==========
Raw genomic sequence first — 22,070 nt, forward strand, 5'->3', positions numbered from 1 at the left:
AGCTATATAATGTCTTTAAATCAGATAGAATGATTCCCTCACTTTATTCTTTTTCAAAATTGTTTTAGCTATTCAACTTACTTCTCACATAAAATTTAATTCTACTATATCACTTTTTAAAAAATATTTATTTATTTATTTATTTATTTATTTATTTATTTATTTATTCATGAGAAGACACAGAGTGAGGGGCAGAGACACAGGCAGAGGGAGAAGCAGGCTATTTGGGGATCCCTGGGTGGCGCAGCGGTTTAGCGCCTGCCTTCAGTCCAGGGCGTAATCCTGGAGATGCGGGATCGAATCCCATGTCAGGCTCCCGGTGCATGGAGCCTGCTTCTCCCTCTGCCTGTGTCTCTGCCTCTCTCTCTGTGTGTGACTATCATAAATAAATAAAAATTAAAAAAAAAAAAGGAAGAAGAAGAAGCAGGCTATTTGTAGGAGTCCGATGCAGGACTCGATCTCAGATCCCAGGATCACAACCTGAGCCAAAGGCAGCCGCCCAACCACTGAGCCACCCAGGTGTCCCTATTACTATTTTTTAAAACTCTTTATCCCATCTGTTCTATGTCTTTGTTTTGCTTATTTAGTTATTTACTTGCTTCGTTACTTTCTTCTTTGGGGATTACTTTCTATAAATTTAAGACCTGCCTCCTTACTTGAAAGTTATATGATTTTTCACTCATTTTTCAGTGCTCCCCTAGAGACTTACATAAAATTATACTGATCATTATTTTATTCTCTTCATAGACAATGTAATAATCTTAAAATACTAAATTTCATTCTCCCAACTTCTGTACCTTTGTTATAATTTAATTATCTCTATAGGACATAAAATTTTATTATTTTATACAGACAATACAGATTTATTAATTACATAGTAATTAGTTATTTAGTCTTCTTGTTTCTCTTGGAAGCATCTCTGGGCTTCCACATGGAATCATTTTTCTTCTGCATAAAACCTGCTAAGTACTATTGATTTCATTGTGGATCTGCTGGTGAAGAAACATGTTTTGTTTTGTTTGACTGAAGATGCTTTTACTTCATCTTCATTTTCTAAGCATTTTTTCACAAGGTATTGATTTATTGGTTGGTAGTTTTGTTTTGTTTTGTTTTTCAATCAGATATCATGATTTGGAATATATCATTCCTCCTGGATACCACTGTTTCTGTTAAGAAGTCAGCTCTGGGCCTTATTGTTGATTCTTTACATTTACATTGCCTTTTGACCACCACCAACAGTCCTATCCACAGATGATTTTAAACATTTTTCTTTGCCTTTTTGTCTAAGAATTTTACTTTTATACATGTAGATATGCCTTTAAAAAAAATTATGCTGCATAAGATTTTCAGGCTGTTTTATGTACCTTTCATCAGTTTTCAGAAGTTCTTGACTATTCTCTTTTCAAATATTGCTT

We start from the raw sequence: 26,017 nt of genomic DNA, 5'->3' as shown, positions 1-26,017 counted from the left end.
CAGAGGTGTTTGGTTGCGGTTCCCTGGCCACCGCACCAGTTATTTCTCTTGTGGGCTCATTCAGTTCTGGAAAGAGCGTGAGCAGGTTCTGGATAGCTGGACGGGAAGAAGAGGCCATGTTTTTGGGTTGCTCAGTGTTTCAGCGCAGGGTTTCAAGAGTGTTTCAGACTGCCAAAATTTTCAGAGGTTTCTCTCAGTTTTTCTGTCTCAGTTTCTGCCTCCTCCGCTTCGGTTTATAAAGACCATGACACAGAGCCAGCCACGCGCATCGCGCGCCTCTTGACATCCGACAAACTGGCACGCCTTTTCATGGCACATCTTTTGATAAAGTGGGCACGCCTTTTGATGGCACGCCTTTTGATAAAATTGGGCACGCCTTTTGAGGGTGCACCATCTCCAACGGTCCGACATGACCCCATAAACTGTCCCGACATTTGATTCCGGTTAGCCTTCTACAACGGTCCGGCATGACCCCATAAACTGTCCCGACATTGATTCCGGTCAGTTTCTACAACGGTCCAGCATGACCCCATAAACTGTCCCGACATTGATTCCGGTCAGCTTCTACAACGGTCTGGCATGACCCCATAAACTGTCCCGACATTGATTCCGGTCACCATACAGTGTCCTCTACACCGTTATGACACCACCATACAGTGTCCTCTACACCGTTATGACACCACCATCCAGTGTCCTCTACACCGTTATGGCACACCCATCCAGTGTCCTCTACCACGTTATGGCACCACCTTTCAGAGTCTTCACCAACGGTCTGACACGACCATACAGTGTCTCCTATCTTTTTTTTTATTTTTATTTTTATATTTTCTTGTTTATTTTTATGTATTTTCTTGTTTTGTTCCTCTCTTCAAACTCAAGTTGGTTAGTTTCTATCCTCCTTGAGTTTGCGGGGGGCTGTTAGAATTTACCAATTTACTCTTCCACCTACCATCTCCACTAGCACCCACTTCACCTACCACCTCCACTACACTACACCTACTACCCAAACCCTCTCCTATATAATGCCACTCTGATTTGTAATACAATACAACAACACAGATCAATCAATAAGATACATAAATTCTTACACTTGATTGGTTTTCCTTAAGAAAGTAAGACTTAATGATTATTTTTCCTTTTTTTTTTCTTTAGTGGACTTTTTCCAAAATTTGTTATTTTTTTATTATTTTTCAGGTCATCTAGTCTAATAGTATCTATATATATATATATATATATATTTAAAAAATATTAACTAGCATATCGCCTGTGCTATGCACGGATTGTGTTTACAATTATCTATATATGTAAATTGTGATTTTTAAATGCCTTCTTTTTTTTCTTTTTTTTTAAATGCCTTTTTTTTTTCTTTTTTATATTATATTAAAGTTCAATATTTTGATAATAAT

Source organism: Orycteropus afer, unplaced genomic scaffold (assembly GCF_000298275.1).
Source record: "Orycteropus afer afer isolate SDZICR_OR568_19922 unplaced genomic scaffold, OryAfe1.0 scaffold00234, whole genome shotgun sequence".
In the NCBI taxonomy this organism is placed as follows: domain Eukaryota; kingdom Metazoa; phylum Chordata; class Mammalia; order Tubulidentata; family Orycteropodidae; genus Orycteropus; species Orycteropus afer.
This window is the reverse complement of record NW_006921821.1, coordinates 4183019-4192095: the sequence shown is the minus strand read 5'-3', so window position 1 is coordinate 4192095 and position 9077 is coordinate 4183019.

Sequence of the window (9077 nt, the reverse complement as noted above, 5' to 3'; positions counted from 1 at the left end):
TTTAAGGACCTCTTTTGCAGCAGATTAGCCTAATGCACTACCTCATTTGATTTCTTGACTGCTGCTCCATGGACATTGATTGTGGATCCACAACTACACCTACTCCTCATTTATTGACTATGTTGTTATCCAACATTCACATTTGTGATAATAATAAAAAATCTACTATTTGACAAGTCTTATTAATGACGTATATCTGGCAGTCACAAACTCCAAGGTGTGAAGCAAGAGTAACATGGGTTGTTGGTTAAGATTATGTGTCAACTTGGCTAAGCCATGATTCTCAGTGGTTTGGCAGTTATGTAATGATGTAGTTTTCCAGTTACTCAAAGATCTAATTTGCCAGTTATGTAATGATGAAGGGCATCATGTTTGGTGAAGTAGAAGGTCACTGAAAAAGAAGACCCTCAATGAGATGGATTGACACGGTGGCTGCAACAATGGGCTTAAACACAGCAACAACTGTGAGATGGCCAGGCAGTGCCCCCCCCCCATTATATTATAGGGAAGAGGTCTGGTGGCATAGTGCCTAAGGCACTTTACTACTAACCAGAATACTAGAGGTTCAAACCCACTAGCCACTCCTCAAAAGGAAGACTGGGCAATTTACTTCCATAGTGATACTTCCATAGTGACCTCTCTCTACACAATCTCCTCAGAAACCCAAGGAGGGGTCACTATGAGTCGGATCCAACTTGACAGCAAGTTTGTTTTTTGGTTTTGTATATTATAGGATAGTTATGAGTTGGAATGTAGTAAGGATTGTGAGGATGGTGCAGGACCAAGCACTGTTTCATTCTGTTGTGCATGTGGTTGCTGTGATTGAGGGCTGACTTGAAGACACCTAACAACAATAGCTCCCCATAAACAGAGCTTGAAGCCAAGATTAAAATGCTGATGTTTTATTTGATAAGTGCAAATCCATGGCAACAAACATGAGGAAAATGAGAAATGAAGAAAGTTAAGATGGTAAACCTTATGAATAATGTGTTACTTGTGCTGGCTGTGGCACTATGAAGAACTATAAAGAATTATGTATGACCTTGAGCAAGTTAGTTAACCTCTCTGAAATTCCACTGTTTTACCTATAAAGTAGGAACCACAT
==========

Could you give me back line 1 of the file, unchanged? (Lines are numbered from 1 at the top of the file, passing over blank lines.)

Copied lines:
Raw genomic sequence first — 22,070 nt, forward strand, 5'->3', positions numbered from 1 at the left: